Archive

Posts Tagged ‘“Weird Al” Yankovic’

Bidding on a Bible

December 4, 2012 Leave a comment

So, I am currently bidding on a Bible on Ebay. I figure it beats bidding on a leftover piece of French toast Justin Bieber ate or, as “Weird Al” Yankovic described in his song “Ebay”, William Shatner’s old toupee.

This Bible is a New King James New Open Study Bible. I like the NKJV, and I am very fond of the New Open Study Bible. They apparently aren’t printed anymore and, when you can find them, aren’t cheap.

Case in point: I once saw a brand-new KJV NOSB, and the buy-it-now option was for about $300.

So now, I wait to see if I get this Bible. Lots of cool notes (did you know that the ancient Assyrians NEVER mentioned their military defeats in their official records–only their victories?). And lots of sentimental value.

I used to have a KJV NOSB. It was given to me as a high school graduation gift from my pastor. I used it at college and had lots of ministerial autographs in it. Also lots of Bible notes and, most importantly, the names of those whom I’ve led to the Lord.

And then, it was stored in the basement of a dump we lived in. The sump pump failed, and the basement flooded. The Bible was ruined. I was upset for weeks.

Will my bid be the winner? I’ll find out tomorrow night.

Post comments here or e-mail them to richardstwoshekels@gmail.com.

‘Bless God, do NOT plug in that electric guitar!’

November 16, 2010 Leave a comment

For Christians, there are certain truths in life that are spelled out in black-and-white terms: salvation, Jesus’ divinity, among them.

And then there are those that abide in gray hues ranging from bright silver to charcoal.

Visit any independent, fundamental Baptist church and you’re bound to hear a pastor from the pulpit thunder about the dangers of rock music. Many of those dangers are warranted; many others are not.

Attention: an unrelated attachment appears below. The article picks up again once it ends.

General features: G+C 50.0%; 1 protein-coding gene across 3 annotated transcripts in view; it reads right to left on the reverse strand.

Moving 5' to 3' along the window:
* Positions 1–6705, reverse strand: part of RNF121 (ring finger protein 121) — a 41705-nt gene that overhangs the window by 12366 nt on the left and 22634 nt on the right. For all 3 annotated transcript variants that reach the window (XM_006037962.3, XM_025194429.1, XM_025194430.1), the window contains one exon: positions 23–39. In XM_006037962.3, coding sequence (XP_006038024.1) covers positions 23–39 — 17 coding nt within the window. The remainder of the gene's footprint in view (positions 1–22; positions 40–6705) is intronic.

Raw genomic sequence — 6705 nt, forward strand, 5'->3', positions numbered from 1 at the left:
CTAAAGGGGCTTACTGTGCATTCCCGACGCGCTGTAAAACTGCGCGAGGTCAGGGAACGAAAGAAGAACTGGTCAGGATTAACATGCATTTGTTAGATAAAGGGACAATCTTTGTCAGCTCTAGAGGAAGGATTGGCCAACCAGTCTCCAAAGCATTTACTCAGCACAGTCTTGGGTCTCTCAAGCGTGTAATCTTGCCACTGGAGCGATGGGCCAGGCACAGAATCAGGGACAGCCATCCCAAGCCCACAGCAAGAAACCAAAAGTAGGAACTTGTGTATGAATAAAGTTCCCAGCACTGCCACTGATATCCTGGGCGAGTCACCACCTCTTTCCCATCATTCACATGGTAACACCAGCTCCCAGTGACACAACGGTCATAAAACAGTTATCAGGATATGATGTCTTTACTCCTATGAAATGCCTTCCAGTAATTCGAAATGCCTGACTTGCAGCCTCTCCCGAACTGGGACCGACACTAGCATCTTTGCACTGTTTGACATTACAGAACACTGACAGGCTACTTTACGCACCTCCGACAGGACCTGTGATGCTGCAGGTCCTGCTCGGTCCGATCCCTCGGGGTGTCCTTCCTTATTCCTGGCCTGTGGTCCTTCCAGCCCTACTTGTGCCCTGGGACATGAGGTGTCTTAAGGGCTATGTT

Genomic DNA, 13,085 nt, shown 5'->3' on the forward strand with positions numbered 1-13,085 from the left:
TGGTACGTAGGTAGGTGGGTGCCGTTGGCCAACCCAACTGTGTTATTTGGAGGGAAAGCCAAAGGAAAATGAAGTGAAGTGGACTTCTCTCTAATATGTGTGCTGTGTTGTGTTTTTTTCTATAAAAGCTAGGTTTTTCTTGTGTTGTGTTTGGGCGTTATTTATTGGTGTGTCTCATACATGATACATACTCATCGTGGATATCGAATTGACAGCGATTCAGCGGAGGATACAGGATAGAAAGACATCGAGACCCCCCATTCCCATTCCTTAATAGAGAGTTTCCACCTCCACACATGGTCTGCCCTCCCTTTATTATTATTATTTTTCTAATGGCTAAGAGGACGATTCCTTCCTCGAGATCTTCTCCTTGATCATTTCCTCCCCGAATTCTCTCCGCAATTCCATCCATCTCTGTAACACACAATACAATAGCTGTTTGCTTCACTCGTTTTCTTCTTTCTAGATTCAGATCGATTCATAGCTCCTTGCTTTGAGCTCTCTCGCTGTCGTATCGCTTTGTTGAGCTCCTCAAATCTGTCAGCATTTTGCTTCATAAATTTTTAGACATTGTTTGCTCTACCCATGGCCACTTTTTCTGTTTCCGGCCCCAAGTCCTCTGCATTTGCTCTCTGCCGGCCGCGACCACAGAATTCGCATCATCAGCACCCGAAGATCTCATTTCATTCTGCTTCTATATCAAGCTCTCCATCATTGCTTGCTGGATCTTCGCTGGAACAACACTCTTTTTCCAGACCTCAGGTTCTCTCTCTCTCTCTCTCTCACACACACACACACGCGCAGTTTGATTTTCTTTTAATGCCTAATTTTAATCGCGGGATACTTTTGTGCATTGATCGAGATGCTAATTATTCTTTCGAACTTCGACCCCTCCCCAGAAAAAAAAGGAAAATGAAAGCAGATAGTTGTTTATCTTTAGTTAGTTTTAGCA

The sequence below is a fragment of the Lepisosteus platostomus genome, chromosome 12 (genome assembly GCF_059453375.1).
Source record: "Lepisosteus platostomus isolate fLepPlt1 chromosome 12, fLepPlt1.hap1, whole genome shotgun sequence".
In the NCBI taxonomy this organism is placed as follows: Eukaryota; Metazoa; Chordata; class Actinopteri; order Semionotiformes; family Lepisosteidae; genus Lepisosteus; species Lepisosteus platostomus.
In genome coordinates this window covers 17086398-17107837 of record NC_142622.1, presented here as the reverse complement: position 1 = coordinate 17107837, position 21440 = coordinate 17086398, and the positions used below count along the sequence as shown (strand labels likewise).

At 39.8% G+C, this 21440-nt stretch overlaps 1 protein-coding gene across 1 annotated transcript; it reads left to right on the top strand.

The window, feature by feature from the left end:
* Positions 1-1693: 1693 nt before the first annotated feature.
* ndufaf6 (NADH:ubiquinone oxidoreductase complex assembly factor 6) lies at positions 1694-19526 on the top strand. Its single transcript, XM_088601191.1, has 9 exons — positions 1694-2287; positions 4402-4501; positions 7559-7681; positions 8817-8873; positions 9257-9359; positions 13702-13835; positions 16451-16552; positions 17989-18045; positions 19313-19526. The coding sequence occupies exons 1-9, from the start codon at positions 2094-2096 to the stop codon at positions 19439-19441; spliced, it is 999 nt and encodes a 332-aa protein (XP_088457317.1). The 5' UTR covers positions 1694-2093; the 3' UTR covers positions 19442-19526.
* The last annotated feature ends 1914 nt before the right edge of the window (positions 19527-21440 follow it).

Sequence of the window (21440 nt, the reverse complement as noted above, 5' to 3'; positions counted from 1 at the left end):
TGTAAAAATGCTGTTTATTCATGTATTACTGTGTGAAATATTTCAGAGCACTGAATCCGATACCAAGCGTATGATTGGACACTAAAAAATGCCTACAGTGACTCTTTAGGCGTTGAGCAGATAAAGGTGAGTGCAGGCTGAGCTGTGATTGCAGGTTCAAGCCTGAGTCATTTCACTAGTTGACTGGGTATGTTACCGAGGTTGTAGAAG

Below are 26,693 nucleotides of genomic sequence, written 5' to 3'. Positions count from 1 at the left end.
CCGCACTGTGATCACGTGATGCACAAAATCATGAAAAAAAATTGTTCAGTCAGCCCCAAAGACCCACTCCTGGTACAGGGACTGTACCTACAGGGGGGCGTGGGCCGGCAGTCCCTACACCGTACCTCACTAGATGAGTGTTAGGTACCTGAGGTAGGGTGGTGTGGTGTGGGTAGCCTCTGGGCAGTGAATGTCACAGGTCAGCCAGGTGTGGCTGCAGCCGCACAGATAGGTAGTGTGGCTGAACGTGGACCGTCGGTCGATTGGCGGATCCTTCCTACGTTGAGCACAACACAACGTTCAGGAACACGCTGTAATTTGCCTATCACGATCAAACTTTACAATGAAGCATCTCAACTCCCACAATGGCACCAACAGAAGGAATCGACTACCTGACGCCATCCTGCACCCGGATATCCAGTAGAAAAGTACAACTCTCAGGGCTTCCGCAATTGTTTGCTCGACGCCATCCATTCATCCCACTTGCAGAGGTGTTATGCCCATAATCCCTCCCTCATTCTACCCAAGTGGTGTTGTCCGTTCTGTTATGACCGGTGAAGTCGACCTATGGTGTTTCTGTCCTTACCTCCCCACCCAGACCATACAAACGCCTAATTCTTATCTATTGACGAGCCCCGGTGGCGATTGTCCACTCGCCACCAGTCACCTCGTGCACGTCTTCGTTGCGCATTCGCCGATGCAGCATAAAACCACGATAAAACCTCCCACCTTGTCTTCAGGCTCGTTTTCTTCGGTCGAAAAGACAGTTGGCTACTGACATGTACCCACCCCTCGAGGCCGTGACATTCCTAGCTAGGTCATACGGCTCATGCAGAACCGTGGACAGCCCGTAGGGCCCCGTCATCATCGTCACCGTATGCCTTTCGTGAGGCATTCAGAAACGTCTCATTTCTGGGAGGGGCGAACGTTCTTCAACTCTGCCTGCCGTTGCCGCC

One minister spoke of how music should not be “rhythm dominated” while others believe musical accompaniment should be limited to pianos, acoustic guitars, banjos and other traditional instruments.

For many younger Christians in this generation, that is a one-way ticket to Boredomville.

Twenty summers ago, I went on a missions trip to Victoria Ciudad, Mexico to an independent Baptist church. The night at the service, the pastor took an electric guitar, hooked it up and played it as they sang a few hymns.

An electric guitar?! I wondered.
 
Some Christians would consider this Les Paul Gibson guitar an instrument of evil.

 

The summer before, I’d gone before my home church and had destroyed several cassette tapes of mine: a few mixes of various songs, a Phil Collins tape and four “Weird Al” Yankovic tapes.

I listen to “Weird Al” these days along with many of the songs on those tapes. To me, the line you draw in music is in the message. Some also draw it at the lifestyle of the performer, which is fine also. Others don’t like music that features loud music or music that doesn’t have melody to it.